Me Too Headquarters, Washington, D. C. Woof Blister reporting. In a passing statement that had no apparent relationship to the Me Too movement, the organization's media office inadvertently created an uproar that has drawn widespread condemnation of the movement for its apparent male chauvinism.
A press release about the daily activities at the group's main office began with a cute reference to a rabbit gamboling through the flower garden out front. "Our bunny's back and he's nibbling on the nasturtiums. That's why we call him Nibbles. A squirrel is eating sunflower seeds that we throw out to him, and the two get along well. We think there is a moral to be drawn from that."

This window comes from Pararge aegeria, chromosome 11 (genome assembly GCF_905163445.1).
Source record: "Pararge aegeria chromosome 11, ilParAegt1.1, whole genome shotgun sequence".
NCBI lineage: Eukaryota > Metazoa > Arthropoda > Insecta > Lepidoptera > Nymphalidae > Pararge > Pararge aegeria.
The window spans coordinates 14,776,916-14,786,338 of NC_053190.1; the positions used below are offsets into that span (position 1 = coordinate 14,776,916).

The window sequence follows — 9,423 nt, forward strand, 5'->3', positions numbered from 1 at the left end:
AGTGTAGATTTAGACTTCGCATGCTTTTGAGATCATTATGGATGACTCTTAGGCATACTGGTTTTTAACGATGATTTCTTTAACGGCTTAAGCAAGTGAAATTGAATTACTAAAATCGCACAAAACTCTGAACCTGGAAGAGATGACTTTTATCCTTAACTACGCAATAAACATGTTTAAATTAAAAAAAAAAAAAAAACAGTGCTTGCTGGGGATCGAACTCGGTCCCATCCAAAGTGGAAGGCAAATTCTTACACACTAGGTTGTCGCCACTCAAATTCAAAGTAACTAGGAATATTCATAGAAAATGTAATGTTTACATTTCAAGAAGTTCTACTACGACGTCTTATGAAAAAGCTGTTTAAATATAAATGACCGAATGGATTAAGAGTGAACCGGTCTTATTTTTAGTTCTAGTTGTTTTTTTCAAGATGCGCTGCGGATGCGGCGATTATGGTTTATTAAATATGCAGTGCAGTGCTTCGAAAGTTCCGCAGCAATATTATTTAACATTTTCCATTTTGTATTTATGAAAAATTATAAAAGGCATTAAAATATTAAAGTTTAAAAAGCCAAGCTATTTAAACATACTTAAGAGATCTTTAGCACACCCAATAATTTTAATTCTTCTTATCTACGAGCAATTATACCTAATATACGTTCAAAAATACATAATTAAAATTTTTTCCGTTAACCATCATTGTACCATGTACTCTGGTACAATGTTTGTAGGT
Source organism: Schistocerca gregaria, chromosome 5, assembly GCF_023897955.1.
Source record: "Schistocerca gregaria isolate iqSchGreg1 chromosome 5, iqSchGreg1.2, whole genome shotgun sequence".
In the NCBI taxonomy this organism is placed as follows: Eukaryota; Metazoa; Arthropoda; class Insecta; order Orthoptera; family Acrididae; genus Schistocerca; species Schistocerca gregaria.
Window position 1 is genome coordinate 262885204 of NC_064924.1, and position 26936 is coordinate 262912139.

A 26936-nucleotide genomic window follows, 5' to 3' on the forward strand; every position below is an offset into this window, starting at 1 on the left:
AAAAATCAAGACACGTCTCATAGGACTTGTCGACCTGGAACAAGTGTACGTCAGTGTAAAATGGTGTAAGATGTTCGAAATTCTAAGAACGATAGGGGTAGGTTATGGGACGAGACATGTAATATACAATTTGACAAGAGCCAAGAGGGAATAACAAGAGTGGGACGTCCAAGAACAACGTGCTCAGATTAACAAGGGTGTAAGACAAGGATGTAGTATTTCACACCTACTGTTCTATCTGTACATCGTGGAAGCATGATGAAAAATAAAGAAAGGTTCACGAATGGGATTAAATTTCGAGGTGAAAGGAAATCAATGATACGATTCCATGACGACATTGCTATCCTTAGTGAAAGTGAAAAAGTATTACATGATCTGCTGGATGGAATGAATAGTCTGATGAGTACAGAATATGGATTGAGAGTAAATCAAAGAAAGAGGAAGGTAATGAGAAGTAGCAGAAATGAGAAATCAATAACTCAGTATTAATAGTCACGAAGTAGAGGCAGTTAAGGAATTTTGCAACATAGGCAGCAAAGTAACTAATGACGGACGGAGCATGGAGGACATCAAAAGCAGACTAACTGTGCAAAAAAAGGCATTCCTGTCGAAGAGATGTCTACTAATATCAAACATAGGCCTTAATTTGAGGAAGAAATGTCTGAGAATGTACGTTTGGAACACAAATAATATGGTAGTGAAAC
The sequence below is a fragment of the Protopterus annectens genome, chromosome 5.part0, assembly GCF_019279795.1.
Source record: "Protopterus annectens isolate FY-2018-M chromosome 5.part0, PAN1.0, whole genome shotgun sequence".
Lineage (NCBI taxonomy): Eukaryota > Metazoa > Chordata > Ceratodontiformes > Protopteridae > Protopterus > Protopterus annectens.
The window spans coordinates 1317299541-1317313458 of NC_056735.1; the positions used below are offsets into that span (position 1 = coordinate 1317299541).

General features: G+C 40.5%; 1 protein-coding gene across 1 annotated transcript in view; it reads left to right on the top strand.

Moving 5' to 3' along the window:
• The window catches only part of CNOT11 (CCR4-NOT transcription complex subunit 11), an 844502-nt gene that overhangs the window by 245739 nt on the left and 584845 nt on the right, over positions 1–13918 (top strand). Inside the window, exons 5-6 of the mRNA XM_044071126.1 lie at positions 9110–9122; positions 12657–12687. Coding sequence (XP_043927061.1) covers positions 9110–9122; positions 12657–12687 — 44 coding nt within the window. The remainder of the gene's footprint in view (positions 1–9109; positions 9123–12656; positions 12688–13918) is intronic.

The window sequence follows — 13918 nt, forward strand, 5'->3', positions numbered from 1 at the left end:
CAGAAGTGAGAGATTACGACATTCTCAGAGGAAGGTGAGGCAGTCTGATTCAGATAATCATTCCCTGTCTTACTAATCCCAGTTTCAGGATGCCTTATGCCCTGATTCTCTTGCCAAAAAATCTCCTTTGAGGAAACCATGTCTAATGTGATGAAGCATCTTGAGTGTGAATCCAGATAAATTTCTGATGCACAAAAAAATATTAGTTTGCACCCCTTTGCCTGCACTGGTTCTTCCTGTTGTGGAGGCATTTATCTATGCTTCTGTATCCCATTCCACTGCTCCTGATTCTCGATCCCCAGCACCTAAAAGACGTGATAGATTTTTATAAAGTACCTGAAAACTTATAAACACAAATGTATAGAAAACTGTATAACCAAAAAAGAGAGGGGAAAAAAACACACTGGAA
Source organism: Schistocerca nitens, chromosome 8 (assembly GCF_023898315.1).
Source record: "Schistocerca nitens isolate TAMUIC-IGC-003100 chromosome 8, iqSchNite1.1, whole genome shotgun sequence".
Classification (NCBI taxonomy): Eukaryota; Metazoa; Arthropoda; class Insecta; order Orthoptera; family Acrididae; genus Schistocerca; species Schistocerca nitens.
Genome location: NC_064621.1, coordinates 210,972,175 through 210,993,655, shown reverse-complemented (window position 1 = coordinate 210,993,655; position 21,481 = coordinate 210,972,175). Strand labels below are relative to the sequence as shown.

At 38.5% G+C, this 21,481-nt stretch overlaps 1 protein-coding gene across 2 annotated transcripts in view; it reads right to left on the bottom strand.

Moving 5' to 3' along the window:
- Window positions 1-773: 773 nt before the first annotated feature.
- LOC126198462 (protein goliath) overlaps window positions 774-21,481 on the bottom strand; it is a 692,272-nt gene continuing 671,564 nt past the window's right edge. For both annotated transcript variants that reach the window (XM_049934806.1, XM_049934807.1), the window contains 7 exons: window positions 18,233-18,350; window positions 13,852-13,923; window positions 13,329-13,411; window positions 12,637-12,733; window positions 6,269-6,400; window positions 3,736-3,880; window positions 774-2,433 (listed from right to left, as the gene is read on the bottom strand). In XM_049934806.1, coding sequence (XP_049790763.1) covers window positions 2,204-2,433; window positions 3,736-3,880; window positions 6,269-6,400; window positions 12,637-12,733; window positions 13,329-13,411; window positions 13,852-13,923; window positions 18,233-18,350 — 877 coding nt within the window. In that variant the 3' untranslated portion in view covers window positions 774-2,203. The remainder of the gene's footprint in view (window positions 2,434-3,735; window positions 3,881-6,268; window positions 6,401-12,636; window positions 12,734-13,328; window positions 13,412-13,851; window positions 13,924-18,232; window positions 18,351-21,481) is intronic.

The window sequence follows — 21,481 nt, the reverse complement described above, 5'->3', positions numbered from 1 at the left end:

Instantly, Twitter, Instagram and Facebook lit up with charges of sexism against Me Too. A typical response read: "The "moral" is that Me Too harbors a feeling of subservience to men. Why do you assume the bunny's a male? And can Me Too's press agent really tell the difference between a male and a female squirrel? Why is it that you have to apply a gender to an animal whose sex is unknown? And why did you automatically assume they were both males? Doesn't that reveal a hidden acceptance of male superiority and the inferior status of females?"
When Me Too issued a follow-up statement disavowing the sexism of the press release, but noting that it is common to use the male gender when referring to the undetermined nature of a bunny's sex, the outrage was even greater. Me Too has chosen to ignore the outbursts and to move on.